As the specific list of potential technologies, software titles and internet tools exhaustive, what follows is some general thoughts about the use of various categories of technology.
|Technology||Uses and Thoughts about|
|SMART Boards||Almost becoming the de facto norm in many areas. The SMART board has many uses, as a projector for a classroom computer to an interactive station in a center-based classroom. Many times, these boards are not much more than glorified overhead projectors or chalkboards. For the technology to be transformative, teachers need to allow students to use the boards for learning activities, in small groups if possible.|
|Computers/Laptops||A few classroom computers should be available. Ideally, these are rechargeable laptops that can move with the students to where they need to be to best learn. These tools are used for everything from simple access to resources for learning, to creating products that demonstrate their learning and understanding in ways that best suit them.|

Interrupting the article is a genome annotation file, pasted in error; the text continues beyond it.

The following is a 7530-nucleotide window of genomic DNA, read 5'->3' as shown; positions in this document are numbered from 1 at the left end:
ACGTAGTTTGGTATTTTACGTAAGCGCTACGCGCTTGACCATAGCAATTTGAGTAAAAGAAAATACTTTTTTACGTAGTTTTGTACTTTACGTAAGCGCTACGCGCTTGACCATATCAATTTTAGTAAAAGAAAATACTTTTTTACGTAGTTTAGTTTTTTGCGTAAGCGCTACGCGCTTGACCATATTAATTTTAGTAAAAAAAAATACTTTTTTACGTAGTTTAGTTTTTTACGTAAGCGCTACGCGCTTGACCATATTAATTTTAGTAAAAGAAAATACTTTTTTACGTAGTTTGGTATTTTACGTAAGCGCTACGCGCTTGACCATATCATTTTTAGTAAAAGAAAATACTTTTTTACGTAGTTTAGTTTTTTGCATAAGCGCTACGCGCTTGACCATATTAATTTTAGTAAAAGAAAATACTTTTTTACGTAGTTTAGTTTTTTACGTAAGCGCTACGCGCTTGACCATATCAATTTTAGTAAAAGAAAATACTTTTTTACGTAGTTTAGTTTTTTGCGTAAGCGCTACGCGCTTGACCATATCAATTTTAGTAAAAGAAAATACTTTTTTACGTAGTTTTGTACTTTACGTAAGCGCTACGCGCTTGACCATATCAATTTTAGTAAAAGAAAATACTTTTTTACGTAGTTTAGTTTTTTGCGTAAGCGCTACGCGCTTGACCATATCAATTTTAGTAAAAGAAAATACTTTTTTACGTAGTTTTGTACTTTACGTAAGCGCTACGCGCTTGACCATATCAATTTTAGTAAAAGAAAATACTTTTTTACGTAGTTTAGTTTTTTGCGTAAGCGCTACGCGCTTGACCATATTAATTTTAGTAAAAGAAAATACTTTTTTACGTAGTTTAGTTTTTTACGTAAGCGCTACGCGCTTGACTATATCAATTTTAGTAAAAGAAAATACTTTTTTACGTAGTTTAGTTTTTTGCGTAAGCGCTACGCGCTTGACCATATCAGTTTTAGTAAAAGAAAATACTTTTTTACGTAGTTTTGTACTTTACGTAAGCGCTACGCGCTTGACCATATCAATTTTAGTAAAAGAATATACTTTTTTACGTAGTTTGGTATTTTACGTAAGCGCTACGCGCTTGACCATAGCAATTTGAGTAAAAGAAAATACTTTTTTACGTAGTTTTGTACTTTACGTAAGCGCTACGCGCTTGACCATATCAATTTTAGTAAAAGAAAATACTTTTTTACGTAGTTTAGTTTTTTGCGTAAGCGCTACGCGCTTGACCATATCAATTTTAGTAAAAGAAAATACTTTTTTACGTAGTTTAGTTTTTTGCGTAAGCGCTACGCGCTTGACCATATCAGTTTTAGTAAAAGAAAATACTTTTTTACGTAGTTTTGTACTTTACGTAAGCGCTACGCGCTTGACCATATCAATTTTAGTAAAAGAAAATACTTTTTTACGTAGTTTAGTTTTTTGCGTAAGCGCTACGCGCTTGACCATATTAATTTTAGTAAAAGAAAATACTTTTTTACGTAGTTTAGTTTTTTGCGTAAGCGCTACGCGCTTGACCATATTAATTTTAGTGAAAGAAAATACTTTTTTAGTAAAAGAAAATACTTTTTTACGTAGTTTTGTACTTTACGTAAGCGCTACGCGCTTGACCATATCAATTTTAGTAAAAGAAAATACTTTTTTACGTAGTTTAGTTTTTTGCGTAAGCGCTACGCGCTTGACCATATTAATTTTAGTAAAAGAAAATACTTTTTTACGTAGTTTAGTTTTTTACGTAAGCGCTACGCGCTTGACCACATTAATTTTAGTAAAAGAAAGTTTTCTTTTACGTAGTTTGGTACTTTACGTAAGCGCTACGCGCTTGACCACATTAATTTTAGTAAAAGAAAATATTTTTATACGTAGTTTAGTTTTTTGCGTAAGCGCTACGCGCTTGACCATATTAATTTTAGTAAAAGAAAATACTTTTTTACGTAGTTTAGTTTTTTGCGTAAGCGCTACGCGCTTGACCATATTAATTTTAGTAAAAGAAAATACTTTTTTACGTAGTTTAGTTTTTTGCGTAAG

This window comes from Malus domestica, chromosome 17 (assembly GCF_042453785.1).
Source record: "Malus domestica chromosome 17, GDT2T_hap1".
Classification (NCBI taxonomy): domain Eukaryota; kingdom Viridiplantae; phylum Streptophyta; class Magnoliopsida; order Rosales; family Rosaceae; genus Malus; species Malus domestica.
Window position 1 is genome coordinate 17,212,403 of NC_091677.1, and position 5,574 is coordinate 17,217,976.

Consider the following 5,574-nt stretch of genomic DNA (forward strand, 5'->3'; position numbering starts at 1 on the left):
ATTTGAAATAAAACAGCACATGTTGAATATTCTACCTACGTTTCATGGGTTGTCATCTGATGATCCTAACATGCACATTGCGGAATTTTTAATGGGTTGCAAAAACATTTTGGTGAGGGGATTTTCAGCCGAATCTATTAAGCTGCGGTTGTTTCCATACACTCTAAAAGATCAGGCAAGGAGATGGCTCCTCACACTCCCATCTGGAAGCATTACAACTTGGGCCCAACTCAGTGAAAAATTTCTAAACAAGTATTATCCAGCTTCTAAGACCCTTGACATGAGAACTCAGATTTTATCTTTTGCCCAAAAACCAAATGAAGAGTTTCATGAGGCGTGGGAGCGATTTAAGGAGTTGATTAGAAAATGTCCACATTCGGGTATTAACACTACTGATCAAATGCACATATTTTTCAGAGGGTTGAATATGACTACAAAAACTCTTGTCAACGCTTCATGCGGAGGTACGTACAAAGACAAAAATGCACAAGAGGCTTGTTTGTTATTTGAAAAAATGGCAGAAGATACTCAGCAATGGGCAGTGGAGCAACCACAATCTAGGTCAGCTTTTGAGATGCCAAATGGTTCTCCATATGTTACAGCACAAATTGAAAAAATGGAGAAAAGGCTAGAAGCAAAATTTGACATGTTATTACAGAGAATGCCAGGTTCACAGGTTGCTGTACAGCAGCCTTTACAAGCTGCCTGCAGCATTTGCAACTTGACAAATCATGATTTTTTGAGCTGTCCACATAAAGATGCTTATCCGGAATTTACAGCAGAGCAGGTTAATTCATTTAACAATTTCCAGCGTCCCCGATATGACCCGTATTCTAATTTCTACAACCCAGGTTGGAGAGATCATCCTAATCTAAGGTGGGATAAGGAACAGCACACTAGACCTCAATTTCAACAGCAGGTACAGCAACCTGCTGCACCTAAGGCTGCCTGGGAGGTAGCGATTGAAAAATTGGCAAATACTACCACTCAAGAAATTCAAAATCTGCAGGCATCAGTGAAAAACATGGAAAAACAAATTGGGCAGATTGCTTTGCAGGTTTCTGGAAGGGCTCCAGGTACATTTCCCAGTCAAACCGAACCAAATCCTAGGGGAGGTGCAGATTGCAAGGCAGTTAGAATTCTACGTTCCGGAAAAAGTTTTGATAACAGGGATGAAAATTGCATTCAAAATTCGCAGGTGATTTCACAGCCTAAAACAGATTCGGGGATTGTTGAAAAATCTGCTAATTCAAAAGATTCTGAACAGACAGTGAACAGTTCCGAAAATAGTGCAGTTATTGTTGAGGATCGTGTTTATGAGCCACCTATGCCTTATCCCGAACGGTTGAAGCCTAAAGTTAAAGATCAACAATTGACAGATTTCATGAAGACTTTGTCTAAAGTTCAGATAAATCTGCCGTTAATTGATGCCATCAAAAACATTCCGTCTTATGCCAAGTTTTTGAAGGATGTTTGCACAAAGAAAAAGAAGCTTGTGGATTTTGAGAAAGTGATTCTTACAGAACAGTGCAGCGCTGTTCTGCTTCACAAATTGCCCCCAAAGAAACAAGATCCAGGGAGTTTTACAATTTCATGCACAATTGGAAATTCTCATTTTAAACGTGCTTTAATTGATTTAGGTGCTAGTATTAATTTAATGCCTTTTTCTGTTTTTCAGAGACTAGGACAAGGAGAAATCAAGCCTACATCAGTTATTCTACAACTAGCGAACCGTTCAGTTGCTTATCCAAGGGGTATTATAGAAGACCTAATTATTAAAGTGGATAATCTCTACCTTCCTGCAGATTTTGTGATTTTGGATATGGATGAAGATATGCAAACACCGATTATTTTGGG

|Software||This group can be huge. Classroom computers have a variet of software installed that can aid in making student thinking visible. OSAPAC licenses a wide variety of software for use in Ontario schools, so students have ready access to multimedia creation tools, assistive technology tools, interactive simulations and much more.|
|Hardware||A well-equipped classroom should have, in addition to the computer hardware, a variety of other hardware. Microphones and headsets for audio listening and creation, digital cameras (still and video) for student to capture their thoughts and daily learning.|
|Internet Access||Web tools are fast replacing installed software on computers. Students and teachers are able to use a wide variety of these web based tools for learning activities. Access is a key component of the digital divide. Students in schools must have access to internet resources, with sufficient bandwidth as to meet their needs. With the amount of learning resources available online, they need to be able to ensure that they can reliable gain access to them. School and boards must work to ensure that this need is met in a timely and efficient manner.|
Reflections on Comfort